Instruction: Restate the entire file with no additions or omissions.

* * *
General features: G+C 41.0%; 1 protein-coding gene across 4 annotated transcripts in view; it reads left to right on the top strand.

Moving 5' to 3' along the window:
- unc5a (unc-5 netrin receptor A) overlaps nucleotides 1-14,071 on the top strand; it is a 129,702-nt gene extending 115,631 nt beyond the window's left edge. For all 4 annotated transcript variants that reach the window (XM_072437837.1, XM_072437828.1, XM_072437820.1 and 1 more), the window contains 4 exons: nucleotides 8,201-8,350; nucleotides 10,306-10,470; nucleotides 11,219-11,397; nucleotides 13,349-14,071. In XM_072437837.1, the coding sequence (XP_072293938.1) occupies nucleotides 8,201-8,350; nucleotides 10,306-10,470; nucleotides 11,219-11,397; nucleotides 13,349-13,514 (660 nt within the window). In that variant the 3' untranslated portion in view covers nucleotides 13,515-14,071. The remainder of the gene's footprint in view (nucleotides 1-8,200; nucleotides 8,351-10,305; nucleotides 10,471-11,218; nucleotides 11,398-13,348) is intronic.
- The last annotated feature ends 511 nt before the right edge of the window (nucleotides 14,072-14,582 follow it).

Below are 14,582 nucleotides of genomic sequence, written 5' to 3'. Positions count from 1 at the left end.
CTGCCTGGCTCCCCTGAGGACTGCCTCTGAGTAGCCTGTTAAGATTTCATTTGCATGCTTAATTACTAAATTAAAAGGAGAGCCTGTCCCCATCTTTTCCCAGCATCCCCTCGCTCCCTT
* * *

General features: G+C 41.0%; 1 protein-coding gene across 4 annotated transcripts in view; it reads left to right on the top strand.

Moving 5' to 3' along the window:
- unc5a (unc-5 netrin receptor A) overlaps nucleotides 1-14,071 on the top strand; it is a 129,702-nt gene extending 115,631 nt beyond the window's left edge. For all 4 annotated transcript variants that reach the window (XM_072437837.1, XM_072437828.1, XM_072437820.1 and 1 more), the window contains 4 exons: nucleotides 8,201-8,350; nucleotides 10,306-10,470; nucleotides 11,219-11,397; nucleotides 13,349-14,071. In XM_072437837.1, the coding sequence (XP_072293938.1) occupies nucleotides 8,201-8,350; nucleotides 10,306-10,470; nucleotides 11,219-11,397; nucleotides 13,349-13,514 (660 nt within the window). In that variant the 3' untranslated portion in view covers nucleotides 13,515-14,071. The remainder of the gene's footprint in view (nucleotides 1-8,200; nucleotides 8,351-10,305; nucleotides 10,471-11,218; nucleotides 11,398-13,348) is intronic.
- The last annotated feature ends 511 nt before the right edge of the window (nucleotides 14,072-14,582 follow it).

Below are 14,582 nucleotides of genomic sequence, written 5' to 3'. Positions count from 1 at the left end.
CTGCCTGGCTCCCCTGAGGACTGCCTCTGAGTAGCCTGTTAAGATTTCATTTGCATGCTTAATTACTAAATTAAAAGGAGAGCCTGTCCCCATCTTTTCCCAGCATCCCCTCGCTCCCTT